Over the weekend a photo of an armed IDF soldier holding a young Palestinian boy in a headlock went viral on the Internet and was the lead story on major media websites like CNN.
The problem, as is often the case, is that the likes of CNN left a LOT out of the story, and in so doing used the photo to paint a picture of the situation and of Israeli soldiers in general that bore very little resemblance to reality.
One of the few facts CNN and others go right is that the incident occurred in a place called Nabi Saleh. What you weren’t told is that the residents of Nabi Saleh hold a weekly violent demonstration against the nearby Jewish community of Halamish.
Every week for the past several years at least, IDF soldiers show up to make sure the Nabi Saleh rioters don’t get too close to to Halamish.
That’s right, this has been happening every Friday for years, but you never hear about it, because typically nothing of note happens.
But that doesn’t stop photographers from the international media pitching up week after week in hopes of catching the next juicy shot of perceived Israeli abuses. And the residents of Nabi Saleh are only too happy to do their best in helping achieve that goal.
In fact, some of the residents of Nabi Saleh are already well known, and have adoring fans abroad. They are proper actors on the “Pallywood” stage.
Take for instance Ahed Tamimi, seen in the most recent photos taking a bite out of the IDF soldier in question. Tamimi and her parents, Bassem and Nariman, are habitual rioters.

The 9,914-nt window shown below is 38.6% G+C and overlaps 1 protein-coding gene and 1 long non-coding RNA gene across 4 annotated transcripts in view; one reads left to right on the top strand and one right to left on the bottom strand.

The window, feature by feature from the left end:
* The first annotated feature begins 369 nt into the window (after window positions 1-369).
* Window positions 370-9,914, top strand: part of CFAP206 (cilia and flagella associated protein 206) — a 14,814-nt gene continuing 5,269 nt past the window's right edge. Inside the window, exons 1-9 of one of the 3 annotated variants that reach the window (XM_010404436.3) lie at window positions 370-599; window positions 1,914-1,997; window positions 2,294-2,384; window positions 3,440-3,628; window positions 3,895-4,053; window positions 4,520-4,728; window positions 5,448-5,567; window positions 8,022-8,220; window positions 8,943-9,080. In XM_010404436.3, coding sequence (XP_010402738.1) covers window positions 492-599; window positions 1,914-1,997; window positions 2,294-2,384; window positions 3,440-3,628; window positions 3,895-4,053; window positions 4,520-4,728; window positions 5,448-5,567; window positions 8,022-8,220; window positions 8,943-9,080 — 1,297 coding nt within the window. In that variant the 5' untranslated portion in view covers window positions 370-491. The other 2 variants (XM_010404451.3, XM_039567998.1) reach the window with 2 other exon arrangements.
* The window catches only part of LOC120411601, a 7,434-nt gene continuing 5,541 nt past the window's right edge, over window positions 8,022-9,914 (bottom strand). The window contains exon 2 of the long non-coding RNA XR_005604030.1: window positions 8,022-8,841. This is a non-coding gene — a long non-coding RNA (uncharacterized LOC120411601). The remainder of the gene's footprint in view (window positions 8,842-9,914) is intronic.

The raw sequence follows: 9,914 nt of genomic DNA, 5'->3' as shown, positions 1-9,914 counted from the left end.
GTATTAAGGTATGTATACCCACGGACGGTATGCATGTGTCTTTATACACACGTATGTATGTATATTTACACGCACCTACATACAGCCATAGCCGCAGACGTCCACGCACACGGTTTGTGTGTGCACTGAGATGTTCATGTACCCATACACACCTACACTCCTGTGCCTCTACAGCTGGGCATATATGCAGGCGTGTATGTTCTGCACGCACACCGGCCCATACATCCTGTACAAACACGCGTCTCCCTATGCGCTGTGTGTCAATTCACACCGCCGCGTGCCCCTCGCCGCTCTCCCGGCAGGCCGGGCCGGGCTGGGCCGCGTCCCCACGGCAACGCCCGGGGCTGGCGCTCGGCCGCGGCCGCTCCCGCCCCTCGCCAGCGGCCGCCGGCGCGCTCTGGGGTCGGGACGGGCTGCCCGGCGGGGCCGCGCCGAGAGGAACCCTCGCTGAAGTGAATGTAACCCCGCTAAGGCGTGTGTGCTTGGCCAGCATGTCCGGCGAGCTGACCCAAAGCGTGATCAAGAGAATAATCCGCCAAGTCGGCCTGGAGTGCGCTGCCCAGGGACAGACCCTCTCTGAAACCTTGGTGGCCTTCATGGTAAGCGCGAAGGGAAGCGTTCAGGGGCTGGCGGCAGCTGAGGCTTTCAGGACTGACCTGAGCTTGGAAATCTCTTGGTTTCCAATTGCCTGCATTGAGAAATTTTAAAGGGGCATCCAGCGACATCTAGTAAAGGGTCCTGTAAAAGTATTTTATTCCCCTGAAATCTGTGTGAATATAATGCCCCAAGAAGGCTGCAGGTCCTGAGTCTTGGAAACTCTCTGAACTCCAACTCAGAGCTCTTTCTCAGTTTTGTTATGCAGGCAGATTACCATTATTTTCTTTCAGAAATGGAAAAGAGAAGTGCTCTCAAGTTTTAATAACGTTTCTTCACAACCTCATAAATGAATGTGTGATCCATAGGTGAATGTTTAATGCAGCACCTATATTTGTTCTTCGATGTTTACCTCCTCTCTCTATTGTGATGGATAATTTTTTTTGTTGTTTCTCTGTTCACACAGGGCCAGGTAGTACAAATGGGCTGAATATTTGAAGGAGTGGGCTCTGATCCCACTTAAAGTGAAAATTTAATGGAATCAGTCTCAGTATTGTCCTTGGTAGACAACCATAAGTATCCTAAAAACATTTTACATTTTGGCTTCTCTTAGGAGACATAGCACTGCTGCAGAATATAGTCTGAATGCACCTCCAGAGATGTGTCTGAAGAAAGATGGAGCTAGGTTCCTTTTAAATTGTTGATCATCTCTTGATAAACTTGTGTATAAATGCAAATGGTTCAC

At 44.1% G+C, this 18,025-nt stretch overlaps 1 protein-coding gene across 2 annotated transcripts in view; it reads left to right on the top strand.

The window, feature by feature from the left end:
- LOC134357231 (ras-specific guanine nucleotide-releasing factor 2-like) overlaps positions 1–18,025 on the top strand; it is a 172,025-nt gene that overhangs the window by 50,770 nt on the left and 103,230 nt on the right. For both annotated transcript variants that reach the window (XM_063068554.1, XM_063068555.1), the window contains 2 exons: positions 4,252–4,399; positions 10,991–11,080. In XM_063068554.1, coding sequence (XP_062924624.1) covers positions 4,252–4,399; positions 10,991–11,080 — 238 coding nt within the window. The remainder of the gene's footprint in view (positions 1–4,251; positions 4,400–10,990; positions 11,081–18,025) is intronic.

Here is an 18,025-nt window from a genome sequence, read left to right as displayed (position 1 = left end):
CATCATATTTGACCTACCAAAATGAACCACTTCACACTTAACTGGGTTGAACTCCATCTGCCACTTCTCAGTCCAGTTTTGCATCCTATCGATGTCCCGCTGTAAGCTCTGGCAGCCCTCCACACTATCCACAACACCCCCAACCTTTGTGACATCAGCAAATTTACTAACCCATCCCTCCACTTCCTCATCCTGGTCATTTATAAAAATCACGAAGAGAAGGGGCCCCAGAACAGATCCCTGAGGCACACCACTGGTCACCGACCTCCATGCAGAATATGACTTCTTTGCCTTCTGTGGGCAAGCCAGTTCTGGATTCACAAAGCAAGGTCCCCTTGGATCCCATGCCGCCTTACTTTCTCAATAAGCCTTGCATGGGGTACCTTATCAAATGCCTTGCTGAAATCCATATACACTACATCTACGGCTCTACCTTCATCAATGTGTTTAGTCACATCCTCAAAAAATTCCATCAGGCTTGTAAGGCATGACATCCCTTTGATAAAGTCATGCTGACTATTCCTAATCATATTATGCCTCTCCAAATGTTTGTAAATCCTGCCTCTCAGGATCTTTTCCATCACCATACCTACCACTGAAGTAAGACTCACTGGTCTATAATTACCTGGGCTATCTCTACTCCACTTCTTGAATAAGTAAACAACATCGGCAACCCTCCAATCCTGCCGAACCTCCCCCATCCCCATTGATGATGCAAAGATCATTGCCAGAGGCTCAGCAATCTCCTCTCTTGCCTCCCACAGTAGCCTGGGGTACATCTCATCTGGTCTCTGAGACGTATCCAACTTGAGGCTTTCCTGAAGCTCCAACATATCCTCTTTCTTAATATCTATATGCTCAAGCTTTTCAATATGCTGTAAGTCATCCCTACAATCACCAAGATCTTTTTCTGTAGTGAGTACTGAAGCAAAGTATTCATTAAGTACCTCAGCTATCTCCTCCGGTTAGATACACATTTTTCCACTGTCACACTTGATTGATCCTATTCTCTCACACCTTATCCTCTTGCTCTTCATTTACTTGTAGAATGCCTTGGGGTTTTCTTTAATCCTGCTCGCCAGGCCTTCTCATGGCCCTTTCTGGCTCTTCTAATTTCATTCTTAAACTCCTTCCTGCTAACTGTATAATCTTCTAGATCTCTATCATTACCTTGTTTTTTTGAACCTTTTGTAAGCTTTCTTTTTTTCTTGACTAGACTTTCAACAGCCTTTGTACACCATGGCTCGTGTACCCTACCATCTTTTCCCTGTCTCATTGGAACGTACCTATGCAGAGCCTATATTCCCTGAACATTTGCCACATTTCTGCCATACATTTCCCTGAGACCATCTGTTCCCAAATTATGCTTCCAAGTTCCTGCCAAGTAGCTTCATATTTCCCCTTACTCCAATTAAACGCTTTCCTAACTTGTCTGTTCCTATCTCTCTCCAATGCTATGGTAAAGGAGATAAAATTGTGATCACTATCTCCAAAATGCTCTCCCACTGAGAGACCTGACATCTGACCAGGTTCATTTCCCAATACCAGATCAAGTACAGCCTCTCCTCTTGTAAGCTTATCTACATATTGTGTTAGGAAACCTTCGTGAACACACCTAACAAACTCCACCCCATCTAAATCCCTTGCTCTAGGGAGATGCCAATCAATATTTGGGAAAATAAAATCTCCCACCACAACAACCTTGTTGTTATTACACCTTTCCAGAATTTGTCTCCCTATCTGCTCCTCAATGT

In 2012, Tamimi gained notoriety when she was filmed trying to provoke a violent response from IDF soldiers. Soon after, she was invited to Istanbul to be given the Handala Award for Courage by Turkish President Erdoğan.
For years, the Tamimi family and their co-rioters were experiencing something of a dry spell. But they struck gold on Friday when an IDF soldier sent to play peacekeeper at the weekly demonstration got separated from his unit.
Immediately, the young boy in the photos began incessantly stoning the soldier, who responded by grabbing him. The Tamimis and others pounced and delivered a severe and humiliating beating to the soldier, all as the media photographers eagerly snapped as many shots as they could.
Another important fact left out of the stories at CNN and elsewhere is that not once during the entire ordeal did the soldier in question threaten to use his weapon against the assailants.
Ironically, it was Arab readers who had seen the article and photos on the website of Al Jazeera that first and most notably picked up on this.
“Note how although he had a weapon, and although he is a soldier of the Zionist entity, he did not shoot him in the head. Imagine the same thing [happening] in Arab countries, how our people would have acted,” wrote a commenter named Osama, as translated into Hebrew by Israeli Facebook user Shay Ket.
Another named Tita pointed out that “if it had happened in Egypt, they would have shot that boy with live ammunition instead of being so considerate.”
In short, these photos that our august media gatekeepers thought so important as to make international headline news were ultimately “much ado about nothing.”